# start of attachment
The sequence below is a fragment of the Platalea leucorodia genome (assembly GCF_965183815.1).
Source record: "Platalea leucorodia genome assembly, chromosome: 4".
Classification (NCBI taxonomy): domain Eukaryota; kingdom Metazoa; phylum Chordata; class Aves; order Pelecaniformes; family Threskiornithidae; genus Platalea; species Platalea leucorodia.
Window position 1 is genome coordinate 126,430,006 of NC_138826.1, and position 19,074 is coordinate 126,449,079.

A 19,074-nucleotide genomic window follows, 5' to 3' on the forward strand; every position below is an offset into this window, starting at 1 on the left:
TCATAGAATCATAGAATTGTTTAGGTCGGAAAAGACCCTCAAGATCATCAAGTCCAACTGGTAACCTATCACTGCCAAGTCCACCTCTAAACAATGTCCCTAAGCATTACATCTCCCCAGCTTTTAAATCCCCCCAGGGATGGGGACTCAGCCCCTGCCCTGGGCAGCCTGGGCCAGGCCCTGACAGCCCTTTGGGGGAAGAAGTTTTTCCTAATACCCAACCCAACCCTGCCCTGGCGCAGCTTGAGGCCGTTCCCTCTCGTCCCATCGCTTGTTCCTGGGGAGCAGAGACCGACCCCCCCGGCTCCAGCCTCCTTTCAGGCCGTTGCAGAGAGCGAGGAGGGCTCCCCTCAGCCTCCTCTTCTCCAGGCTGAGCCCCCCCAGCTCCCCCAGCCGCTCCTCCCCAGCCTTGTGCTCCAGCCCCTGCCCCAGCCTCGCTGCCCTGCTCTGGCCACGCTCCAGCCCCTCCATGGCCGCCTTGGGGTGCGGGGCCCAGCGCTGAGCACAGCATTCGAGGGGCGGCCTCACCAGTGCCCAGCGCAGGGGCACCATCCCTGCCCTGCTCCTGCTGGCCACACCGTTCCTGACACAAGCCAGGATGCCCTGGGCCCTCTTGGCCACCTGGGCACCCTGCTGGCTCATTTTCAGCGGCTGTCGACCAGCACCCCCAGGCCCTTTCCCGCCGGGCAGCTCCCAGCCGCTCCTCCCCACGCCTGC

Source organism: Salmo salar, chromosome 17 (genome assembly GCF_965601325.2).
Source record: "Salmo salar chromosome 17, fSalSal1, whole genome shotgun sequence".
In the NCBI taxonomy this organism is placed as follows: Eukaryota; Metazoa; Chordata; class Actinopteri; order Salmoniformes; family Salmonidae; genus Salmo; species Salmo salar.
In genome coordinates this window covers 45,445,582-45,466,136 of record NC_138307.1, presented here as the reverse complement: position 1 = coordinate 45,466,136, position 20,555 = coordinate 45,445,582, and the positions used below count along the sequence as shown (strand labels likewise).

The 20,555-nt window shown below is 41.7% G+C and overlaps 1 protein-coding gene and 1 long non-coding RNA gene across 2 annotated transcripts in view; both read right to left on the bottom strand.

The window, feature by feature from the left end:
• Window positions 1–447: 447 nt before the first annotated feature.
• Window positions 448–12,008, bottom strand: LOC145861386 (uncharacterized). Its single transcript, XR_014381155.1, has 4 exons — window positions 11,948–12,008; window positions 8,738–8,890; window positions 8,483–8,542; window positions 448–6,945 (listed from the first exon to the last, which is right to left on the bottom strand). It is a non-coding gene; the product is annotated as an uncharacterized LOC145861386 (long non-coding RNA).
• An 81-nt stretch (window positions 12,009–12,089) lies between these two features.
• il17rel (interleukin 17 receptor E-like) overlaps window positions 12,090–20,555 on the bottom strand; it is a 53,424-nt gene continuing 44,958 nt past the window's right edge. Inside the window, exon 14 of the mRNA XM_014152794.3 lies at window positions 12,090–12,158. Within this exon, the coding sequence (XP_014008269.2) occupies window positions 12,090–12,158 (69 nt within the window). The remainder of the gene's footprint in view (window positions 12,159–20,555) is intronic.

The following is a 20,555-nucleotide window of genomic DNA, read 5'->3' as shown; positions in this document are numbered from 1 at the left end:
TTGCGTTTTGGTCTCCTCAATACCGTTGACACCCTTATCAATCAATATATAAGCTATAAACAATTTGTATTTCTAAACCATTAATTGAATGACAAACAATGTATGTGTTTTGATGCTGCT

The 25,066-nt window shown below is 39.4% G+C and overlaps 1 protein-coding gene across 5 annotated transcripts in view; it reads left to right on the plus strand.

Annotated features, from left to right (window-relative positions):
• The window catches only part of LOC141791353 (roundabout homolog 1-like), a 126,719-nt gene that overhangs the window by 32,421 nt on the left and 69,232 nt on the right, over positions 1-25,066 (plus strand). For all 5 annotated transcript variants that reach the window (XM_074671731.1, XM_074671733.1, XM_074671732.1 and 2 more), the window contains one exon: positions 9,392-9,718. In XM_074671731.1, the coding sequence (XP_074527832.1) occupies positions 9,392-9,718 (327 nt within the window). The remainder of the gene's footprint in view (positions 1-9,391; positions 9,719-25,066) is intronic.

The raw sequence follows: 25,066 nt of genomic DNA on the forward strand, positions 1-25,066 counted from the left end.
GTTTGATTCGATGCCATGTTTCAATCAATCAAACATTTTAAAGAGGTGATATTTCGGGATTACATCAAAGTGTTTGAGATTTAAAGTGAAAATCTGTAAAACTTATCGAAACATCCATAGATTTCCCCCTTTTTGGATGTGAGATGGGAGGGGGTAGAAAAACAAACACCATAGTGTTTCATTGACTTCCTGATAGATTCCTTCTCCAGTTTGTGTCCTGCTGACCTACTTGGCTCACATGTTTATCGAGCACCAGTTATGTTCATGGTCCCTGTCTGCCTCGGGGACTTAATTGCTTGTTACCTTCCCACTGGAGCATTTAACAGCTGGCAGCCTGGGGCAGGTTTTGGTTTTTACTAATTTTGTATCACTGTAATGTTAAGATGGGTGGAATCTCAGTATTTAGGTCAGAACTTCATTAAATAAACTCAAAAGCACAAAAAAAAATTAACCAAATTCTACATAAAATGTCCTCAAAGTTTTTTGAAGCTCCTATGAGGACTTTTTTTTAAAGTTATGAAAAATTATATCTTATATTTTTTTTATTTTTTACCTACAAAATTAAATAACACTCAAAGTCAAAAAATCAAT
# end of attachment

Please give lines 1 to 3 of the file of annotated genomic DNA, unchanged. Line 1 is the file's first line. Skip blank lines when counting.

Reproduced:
The sequence below is a fragment of the Platalea leucorodia genome (assembly GCF_965183815.1).
Source record: "Platalea leucorodia genome assembly, chromosome: 4".
Classification (NCBI taxonomy): domain Eukaryota; kingdom Metazoa; phylum Chordata; class Aves; order Pelecaniformes; family Threskiornithidae; genus Platalea; species Platalea leucorodia.